Rain & Flooded Roads
Drive slow enough to be able to stop within the distance you can see. If your windshield wipers do not clean the windshield without streaking, replace them.
Try to drive on clear sections of road. Look ahead and plan your movements. Smooth steering, braking and accelerating will reduce the chance of skids. Leave more space between you and the vehicle ahead in case you have to stop. This will also help you to avoid spray from the vehicle ahead that can make it even harder to see
When driving on flooded roads, the water may prevent your brakes from working.
If you must drive through a flooded stretch of road, test your brakes afterwards to dry them out.
Snow & Whiteouts
Snow may be hard-packed and slippery as ice. It can also be rutted, full of hard tracks and gullies.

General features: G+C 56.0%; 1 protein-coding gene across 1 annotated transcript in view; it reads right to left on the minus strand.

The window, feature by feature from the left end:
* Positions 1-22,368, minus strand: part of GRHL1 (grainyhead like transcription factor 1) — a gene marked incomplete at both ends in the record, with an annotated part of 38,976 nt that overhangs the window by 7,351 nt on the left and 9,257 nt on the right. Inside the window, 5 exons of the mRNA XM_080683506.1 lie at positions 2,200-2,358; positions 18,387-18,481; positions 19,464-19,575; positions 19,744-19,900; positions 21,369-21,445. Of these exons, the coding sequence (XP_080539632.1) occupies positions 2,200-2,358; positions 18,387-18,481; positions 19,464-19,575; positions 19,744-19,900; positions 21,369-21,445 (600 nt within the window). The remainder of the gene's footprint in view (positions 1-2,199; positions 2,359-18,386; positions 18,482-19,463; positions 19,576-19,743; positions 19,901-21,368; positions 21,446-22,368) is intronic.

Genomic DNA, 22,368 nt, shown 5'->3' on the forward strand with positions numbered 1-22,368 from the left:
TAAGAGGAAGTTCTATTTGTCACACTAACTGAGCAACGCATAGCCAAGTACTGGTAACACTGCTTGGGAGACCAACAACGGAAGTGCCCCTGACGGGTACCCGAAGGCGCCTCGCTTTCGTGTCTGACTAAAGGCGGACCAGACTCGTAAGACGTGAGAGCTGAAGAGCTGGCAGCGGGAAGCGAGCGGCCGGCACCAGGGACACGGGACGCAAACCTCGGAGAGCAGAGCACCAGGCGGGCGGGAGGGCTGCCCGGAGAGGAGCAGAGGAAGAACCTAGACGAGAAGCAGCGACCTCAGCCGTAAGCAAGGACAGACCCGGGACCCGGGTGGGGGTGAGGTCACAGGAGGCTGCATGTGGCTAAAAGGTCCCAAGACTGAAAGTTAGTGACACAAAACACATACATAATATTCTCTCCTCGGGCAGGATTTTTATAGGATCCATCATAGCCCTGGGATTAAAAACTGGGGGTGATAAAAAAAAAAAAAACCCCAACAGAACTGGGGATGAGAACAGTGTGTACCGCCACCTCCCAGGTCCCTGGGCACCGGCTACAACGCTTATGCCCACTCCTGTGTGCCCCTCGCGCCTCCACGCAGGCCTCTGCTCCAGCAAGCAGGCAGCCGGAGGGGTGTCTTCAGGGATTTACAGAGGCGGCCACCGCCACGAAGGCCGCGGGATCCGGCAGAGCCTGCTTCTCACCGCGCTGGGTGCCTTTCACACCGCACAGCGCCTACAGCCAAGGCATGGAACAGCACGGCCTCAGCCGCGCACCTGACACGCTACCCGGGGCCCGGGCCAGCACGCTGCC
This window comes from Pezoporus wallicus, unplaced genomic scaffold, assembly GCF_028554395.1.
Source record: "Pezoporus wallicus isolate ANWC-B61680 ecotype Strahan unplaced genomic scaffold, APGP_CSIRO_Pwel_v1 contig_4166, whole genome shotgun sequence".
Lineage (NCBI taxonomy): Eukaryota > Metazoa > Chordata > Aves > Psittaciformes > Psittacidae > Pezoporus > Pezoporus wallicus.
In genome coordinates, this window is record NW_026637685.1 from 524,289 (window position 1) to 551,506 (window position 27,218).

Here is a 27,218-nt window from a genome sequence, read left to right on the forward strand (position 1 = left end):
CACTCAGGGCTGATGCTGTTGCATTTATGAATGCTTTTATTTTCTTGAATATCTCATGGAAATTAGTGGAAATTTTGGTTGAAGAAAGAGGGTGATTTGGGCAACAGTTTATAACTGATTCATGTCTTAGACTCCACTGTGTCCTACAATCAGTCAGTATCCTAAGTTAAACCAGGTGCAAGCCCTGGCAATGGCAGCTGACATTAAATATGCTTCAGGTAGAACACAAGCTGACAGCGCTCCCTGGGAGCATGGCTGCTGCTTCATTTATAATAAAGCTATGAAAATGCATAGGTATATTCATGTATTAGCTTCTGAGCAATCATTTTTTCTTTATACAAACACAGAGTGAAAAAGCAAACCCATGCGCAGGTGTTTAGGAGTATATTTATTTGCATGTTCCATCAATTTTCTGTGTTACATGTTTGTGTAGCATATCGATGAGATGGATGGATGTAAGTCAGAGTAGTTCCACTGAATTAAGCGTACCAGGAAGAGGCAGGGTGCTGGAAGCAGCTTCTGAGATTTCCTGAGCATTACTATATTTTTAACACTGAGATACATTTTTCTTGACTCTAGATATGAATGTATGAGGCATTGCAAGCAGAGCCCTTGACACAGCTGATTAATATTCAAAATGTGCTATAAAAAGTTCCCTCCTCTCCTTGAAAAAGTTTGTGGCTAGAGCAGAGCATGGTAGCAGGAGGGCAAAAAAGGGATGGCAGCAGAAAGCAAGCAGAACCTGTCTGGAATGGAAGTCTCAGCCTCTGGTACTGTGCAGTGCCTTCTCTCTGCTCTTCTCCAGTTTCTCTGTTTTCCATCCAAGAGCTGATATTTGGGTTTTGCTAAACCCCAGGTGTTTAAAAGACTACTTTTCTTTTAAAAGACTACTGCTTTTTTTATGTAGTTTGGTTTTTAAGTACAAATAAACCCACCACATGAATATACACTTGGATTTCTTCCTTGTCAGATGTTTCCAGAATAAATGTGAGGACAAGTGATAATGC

Look ahead and anticipate what you must do based on the conditions.
Slow down on rutted, snowy roads. Avoid sudden steering, braking or accelerating that could cause a skid.
When blowing snow is forecast, drive only if necessary and with extreme caution. Blowing snow can block your view of the road and create whiteouts.
Always check weather forecasts and road reports before you are going for a drive. If there is a weather warning, or reports of poor visibility and driving conditions, delay your trip until conditions improve, if possible.
Below are some safe driving tips in case you get caught in blowing snow or a whiteout:
- Reduce speed gradually
- Reduce distractions in your vehicle; Pay FULL attention to the road
- Be patient, avoid passing, lane changing and crossing traffic
- Stay alert and keep looking as far ahead as possible
- Make sure that the lighting system of your vehicle is turned on – Make yourself visible.
- If possible, pull in to a safe parking spot when visibility is near zero